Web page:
AIR Worldwide’s Analysis of Typhoon Bopha’s Impact on the Philippines

December 5, 2012

AIR Worldwide’s analysis of Typhoon Botha’s [also named ‘Pablo,’ locally] impact on the Philippines indicates that as “insurance penetration in this area is around 10 percent to 20 percent; insured losses are not expected to be high as a result of this event.”

Dr. Peter Sousounis, senior principal atmospheric scientist at AIR Worldwide, described Bopha as a “unique storm due to its intensity and it’s extremely southern track. In fact, Bopha is the strongest typhoon to track through the southern Philippines since Super Typhoon Mike (‘Ruping’ in the Philippines) in November 1990. With a genesis point just 3.8 degrees north of the equator, Bopha is also the most southerly typhoon on record in the western North Pacific Basin and the second most southerly overall. Only Typhoon Kate, in 1970, formed closer to the equator.”

AIR said “Bopha is currently moving west northwest across the Philippines at a speed of 19 mph [30 km/h], as the low level circulation center that defines the storm has just emerged over the Southern Bohol Sea. An intense storm with an average-sized wind field, Bopha was equivalent to a Category 4 hurricane on the Saffir-Simpson scale at landfall but has since weakened to a Category 1 equivalent storm with reported wind speeds of 90-95 mph [144 – 152 km/h].”

Dr. Sousounis continued: “The southern island of Mindano experienced a direct hit from Typhoon Bopha as the storm came ashore in Baganga, Davao Oriental province early Tuesday. Bopha is the strongest storm to hit the Philippines this year; 56,000 people have been relocated to evacuation centers. The relatively large cities of Cagayan de Oro, Davao City, and Dumaguete City were hard hit.”

According to AIR, while Super-Typhoon Bopha is impacting a region of the Philippines that is largely rural and agricultural, “large, populated cities such as Davao City and Cagayan de Oro City and small cities such as Dumaguete City and Puerto Princesa are also in the path of the storm. Given that the region is generally less urbanized and less accustomed to typhoons, construction types and standards are lower than those in the Northern Islands.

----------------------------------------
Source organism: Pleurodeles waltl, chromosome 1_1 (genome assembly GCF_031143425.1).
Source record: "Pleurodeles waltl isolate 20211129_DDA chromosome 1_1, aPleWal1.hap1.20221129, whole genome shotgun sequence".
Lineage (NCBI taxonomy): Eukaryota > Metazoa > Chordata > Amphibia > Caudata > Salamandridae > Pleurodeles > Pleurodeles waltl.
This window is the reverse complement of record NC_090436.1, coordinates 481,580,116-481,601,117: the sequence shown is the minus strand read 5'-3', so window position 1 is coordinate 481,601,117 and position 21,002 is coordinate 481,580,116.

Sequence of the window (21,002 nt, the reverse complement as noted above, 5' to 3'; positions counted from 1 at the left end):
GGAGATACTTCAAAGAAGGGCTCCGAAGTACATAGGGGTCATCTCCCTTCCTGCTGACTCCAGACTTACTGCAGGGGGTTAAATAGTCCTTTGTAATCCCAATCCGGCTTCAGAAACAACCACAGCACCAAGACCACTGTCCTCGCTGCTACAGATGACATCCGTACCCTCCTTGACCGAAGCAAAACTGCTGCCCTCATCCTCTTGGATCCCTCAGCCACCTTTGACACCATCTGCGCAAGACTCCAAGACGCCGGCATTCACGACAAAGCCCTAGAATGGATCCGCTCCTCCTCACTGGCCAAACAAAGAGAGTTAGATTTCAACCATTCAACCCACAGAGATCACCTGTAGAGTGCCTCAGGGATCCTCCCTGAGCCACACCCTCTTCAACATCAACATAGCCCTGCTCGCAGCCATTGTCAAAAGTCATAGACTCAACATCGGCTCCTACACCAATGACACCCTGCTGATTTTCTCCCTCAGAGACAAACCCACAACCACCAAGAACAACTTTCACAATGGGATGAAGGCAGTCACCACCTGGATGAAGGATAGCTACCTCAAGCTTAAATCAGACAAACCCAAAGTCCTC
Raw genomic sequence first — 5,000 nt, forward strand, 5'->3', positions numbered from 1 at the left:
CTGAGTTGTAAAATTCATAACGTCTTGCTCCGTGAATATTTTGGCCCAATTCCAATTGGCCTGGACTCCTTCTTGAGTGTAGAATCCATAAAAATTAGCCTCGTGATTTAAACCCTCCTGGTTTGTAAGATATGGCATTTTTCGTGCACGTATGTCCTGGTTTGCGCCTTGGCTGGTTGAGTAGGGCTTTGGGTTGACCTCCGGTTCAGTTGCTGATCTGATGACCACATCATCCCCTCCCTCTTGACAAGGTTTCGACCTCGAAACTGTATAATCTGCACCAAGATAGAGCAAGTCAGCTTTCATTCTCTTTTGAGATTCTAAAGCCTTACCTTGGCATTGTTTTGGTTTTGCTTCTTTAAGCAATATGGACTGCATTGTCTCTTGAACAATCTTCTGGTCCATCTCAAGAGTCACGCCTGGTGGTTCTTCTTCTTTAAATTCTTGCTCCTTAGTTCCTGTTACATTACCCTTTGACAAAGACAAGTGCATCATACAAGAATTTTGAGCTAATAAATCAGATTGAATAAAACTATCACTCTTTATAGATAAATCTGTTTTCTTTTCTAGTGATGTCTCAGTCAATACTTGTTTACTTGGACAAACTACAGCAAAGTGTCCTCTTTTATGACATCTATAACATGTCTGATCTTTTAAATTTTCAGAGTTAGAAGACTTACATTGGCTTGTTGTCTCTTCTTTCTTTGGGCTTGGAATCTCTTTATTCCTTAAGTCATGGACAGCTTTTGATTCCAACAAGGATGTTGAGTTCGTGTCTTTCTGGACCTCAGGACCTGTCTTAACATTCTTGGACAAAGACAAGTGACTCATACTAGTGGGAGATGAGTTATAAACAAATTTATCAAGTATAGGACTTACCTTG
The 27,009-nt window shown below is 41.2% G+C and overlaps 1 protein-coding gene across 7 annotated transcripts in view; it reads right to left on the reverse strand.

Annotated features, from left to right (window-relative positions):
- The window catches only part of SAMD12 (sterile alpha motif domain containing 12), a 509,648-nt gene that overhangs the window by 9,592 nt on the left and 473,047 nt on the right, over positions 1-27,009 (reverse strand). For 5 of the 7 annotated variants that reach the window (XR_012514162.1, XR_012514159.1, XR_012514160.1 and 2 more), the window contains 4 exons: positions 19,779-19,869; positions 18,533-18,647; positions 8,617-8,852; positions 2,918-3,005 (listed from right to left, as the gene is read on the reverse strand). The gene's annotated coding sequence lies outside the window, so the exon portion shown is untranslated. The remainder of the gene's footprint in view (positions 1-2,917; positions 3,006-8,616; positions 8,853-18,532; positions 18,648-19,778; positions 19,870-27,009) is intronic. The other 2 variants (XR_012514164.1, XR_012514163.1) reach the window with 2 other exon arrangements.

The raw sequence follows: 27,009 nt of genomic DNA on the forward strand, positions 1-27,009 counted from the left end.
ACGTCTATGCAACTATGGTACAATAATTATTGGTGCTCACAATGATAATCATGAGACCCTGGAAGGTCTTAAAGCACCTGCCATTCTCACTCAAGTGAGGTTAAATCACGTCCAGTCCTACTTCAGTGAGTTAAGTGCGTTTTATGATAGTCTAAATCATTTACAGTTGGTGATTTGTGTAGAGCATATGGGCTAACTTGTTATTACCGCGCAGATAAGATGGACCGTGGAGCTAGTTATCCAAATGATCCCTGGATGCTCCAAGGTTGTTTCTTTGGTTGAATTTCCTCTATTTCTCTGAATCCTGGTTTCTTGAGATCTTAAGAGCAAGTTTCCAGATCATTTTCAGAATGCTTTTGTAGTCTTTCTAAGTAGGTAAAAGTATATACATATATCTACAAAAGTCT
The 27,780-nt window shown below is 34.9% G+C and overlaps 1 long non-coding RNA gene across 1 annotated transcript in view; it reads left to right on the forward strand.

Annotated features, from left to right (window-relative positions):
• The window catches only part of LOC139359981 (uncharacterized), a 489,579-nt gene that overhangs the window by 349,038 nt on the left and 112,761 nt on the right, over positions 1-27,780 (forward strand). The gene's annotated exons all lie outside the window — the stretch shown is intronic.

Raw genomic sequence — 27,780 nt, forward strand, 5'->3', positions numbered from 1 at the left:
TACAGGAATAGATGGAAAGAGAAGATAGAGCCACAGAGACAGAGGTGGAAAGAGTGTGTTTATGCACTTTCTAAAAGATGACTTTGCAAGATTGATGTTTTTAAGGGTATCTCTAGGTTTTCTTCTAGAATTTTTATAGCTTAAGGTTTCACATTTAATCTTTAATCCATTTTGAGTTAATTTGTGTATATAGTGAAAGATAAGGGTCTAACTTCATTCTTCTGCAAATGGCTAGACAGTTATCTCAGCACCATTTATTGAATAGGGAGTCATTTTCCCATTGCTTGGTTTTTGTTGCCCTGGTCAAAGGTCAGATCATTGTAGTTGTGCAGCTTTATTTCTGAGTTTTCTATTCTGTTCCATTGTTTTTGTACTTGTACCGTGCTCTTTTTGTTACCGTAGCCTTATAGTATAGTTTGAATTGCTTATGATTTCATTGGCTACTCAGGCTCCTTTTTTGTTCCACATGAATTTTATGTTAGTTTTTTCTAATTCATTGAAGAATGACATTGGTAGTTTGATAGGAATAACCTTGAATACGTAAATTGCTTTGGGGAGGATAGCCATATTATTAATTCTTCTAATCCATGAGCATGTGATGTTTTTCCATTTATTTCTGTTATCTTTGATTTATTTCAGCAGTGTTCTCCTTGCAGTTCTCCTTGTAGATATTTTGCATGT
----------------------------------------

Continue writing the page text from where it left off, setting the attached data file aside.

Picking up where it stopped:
“While reinforced masonry are typical, light materials, such as wood frame with galvanized iron, and aluminum roofs are frequently used for residential buildings in these rural areas making them more vulnerable when compared with those in neighboring Manila, Hong Kong or Taiwan.”

Dr. Sousounis explained that as “Bopha completes its track across the Philippines in the next 6 hours or so, it will emerge on the west side a few hundred kilometers from Manila. Although Bopha will remain far enough south to spare Manila the brunt of the storm, some rain and wind are possible in the Philippine capital through early Wednesday as estimated rainfall rates of 10 – 18 mm [0.39 to 0.70 inches] per hour are expected within a 500 km [312 mile] diameter of the typhoon. Storm surge of up to 5.5 meters [over 17 feet] above normal has been reported in coastal regions, and inland flooding from high levels of precipitation is also a risk.”

He also indicated that the storm has “weakened considerably due to its interaction with land but is expected to remain a typhoon as it is located in a region of low vertical wind shear— a condition conducive to intensification. Some weakening is expected over the next 6 hours as the storm further interacts with Negros Island, but the storm should intensify as it moves over the warmer sea waters of Sulu, while remaining in a low wind shear environment. By the time the storm arrives in the southern China Sea, increasing wind shear and cooler water will likely result in a more dramatic weakening of the storm.”

Source: AIR Worldwide

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